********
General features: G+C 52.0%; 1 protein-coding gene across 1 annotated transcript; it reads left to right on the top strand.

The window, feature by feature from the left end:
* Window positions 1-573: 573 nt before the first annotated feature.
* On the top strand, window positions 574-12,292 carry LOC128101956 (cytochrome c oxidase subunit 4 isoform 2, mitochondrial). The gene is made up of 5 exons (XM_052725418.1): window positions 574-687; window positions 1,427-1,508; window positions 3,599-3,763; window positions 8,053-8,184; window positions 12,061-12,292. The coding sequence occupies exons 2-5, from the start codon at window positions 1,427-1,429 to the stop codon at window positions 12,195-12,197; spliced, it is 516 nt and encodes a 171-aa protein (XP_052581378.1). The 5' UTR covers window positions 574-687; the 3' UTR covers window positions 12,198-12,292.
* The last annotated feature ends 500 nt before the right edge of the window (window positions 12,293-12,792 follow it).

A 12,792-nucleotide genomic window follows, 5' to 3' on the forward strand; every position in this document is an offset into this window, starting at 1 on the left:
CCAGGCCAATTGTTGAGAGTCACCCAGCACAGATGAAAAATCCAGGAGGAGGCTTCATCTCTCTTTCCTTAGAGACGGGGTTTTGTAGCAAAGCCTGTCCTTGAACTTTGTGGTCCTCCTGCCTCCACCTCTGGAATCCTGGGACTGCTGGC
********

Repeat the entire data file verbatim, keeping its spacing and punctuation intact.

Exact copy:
General features: G+C 52.0%; 1 protein-coding gene across 1 annotated transcript; it reads left to right on the top strand.

The window, feature by feature from the left end:
* Window positions 1-573: 573 nt before the first annotated feature.
* On the top strand, window positions 574-12,292 carry LOC128101956 (cytochrome c oxidase subunit 4 isoform 2, mitochondrial). The gene is made up of 5 exons (XM_052725418.1): window positions 574-687; window positions 1,427-1,508; window positions 3,599-3,763; window positions 8,053-8,184; window positions 12,061-12,292. The coding sequence occupies exons 2-5, from the start codon at window positions 1,427-1,429 to the stop codon at window positions 12,195-12,197; spliced, it is 516 nt and encodes a 171-aa protein (XP_052581378.1). The 5' UTR covers window positions 574-687; the 3' UTR covers window positions 12,198-12,292.
* The last annotated feature ends 500 nt before the right edge of the window (window positions 12,293-12,792 follow it).

A 12,792-nucleotide genomic window follows, 5' to 3' on the forward strand; every position in this document is an offset into this window, starting at 1 on the left:
CCAGGCCAATTGTTGAGAGTCACCCAGCACAGATGAAAAATCCAGGAGGAGGCTTCATCTCTCTTTCCTTAGAGACGGGGTTTTGTAGCAAAGCCTGTCCTTGAACTTTGTGGTCCTCCTGCCTCCACCTCTGGAATCCTGGGACTGCTGGC